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SHEPHERDSVILLE, Ky. (WDRB) -- A cross-country tour featuring artifacts from September 11th made a stop in Shepherdsville Wednesday.
Organizers say the traveling memorial is part of a bigger project to build a memorial to honor service men and women lost since the Gulf War to today.
They hope the tour will raise the awareness and money to do that.
"To me, this symbolizes what our country is about," said Douglas Pirolozzi.
Most Americans remember exactly where they were and what they were doing on September 11th, 2001.
"I was at work and I seen the first plane hit -- I thought it was just an accident and when I seen the second one, I thought, oh no, this is a terrorist attack," Pirolozzi recalled.
Not many people can say they were there, but Scott Schrimpe can.
"I slid under a car and that's when the buildings came down," Schrimpe, a retired New York City firefighter told WDRB.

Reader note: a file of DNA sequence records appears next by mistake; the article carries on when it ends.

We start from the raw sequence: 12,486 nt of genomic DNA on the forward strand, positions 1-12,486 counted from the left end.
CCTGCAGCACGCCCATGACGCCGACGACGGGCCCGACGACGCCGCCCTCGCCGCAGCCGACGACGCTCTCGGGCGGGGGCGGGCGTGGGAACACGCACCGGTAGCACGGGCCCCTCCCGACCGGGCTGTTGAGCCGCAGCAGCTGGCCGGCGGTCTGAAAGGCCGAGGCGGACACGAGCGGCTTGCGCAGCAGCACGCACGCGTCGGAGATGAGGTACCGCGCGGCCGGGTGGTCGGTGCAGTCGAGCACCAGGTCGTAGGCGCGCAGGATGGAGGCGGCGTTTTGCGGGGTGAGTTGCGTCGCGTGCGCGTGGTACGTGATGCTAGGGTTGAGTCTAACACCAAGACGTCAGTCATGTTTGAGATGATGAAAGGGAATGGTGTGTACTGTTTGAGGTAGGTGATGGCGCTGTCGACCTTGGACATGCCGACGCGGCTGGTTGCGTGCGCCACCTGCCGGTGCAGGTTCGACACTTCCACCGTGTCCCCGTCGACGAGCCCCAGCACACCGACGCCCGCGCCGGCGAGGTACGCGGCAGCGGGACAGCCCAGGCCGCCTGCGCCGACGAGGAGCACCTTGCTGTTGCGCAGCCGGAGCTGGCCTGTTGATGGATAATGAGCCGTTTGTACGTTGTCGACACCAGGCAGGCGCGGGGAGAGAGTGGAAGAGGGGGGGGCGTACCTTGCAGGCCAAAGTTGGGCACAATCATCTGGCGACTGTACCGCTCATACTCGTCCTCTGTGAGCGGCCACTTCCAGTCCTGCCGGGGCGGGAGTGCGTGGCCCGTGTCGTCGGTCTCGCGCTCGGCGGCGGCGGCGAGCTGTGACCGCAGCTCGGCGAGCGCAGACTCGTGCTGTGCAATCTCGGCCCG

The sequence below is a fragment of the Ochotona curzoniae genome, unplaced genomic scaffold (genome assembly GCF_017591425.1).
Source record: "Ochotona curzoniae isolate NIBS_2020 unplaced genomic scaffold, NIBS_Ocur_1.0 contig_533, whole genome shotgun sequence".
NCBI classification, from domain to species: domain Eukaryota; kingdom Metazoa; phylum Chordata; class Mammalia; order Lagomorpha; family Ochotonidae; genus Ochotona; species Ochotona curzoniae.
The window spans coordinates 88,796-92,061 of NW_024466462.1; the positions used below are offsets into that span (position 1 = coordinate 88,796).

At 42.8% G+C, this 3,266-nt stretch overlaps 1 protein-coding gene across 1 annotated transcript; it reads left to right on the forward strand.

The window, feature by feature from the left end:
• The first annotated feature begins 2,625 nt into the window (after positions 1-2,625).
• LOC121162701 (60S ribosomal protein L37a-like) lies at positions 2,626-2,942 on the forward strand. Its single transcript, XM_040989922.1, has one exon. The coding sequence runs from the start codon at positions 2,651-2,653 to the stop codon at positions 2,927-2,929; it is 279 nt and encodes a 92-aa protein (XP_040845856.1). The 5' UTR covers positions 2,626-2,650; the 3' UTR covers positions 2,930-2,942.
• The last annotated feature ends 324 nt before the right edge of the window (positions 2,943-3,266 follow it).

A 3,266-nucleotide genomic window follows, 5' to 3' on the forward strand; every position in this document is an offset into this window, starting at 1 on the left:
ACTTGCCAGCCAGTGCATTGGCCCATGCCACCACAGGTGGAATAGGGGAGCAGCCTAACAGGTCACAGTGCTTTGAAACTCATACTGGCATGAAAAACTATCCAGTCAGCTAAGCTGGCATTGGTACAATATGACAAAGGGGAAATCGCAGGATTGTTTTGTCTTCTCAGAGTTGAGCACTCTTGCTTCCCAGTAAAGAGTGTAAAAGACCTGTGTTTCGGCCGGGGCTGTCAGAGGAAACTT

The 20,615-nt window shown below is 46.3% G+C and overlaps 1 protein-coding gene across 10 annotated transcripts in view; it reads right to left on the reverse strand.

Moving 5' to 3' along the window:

Schrimpe lost six of his men in the attacks.
"The ground was shaking, car alarms were going off. It was like a big rock fight, everything flying past you," Schrimpe said.
Schrimpe is traveling with the American Fallen Warrior Memorial Foundation, sharing his story and many items he recovered from the aftermath.
On display for people to touch and see are is helmet, covered in black soot, pieces of marble from the floor of the World Trade Center, glass from broken windows, a firefighter's microphone and two large cement pieces that were removed from the slurry wall foundation at ground zero.
"It's a tremendous honor for me to be bringing these pieces from New York to their final resting places," he said.
CEO of the foundation Tonya Evans says the purpose of this tour is to raise awareness and money to build a new national memorial.
"We hope to break ground this next year. With this exposure across the country and what we're doing right now, it won't take much," said Evans.
She says it's to honor service men and women lost since the first Gulf War.
"We can't wait 60 years like it took the World War II Memorial to be built. We have to build it now," she told WDRB.
Traveling 7,000 miles, stopping in 16 cities, hoping the artifacts from 9/11 will help remind people of the sacrifices that Americans continue to make.
"It makes my heart ache because of what happened," Douglas Pirolozzi added.
"We're sending our kids to war and they should be honored," Schrimpe said.
The new memorial is set to be built in Kansas City because they want it to be centrally located in the country.
To learn more about their mission or to follow the tour, click here.